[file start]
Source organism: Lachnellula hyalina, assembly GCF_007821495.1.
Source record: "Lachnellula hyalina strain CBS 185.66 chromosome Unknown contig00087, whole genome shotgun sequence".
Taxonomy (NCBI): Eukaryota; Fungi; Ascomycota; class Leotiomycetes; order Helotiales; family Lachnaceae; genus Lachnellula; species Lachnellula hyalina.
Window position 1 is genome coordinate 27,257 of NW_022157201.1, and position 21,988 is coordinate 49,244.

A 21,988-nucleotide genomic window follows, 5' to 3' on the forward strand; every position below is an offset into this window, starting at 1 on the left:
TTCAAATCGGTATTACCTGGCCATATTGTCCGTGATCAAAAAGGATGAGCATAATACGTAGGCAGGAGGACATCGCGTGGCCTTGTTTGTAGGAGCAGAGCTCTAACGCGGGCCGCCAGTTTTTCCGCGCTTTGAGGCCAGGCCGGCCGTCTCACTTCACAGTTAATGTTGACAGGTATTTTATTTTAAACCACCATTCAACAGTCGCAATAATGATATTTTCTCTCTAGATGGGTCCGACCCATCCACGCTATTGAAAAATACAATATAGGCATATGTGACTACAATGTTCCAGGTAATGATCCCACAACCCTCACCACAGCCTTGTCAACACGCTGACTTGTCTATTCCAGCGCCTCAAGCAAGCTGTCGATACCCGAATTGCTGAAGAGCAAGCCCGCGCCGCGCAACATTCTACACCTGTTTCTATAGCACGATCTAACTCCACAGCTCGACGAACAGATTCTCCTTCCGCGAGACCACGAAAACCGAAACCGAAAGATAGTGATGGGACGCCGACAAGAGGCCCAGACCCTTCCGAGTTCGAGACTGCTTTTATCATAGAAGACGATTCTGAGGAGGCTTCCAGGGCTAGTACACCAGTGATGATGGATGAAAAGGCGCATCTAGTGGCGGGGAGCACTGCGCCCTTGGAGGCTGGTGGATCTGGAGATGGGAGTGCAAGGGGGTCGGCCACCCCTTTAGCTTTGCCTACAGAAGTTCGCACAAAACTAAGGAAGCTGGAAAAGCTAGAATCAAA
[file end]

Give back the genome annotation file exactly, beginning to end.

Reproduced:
Source organism: Lachnellula hyalina, assembly GCF_007821495.1.
Source record: "Lachnellula hyalina strain CBS 185.66 chromosome Unknown contig00087, whole genome shotgun sequence".
Taxonomy (NCBI): Eukaryota; Fungi; Ascomycota; class Leotiomycetes; order Helotiales; family Lachnaceae; genus Lachnellula; species Lachnellula hyalina.
Window position 1 is genome coordinate 27,257 of NW_022157201.1, and position 21,988 is coordinate 49,244.

A 21,988-nucleotide genomic window follows, 5' to 3' on the forward strand; every position below is an offset into this window, starting at 1 on the left:
TTCAAATCGGTATTACCTGGCCATATTGTCCGTGATCAAAAAGGATGAGCATAATACGTAGGCAGGAGGACATCGCGTGGCCTTGTTTGTAGGAGCAGAGCTCTAACGCGGGCCGCCAGTTTTTCCGCGCTTTGAGGCCAGGCCGGCCGTCTCACTTCACAGTTAATGTTGACAGGTATTTTATTTTAAACCACCATTCAACAGTCGCAATAATGATATTTTCTCTCTAGATGGGTCCGACCCATCCACGCTATTGAAAAATACAATATAGGCATATGTGACTACAATGTTCCAGGTAATGATCCCACAACCCTCACCACAGCCTTGTCAACACGCTGACTTGTCTATTCCAGCGCCTCAAGCAAGCTGTCGATACCCGAATTGCTGAAGAGCAAGCCCGCGCCGCGCAACATTCTACACCTGTTTCTATAGCACGATCTAACTCCACAGCTCGACGAACAGATTCTCCTTCCGCGAGACCACGAAAACCGAAACCGAAAGATAGTGATGGGACGCCGACAAGAGGCCCAGACCCTTCCGAGTTCGAGACTGCTTTTATCATAGAAGACGATTCTGAGGAGGCTTCCAGGGCTAGTACACCAGTGATGATGGATGAAAAGGCGCATCTAGTGGCGGGGAGCACTGCGCCCTTGGAGGCTGGTGGATCTGGAGATGGGAGTGCAAGGGGGTCGGCCACCCCTTTAGCTTTGCCTACAGAAGTTCGCACAAAACTAAGGAAGCTGGAAAAGCTAGAATCAAA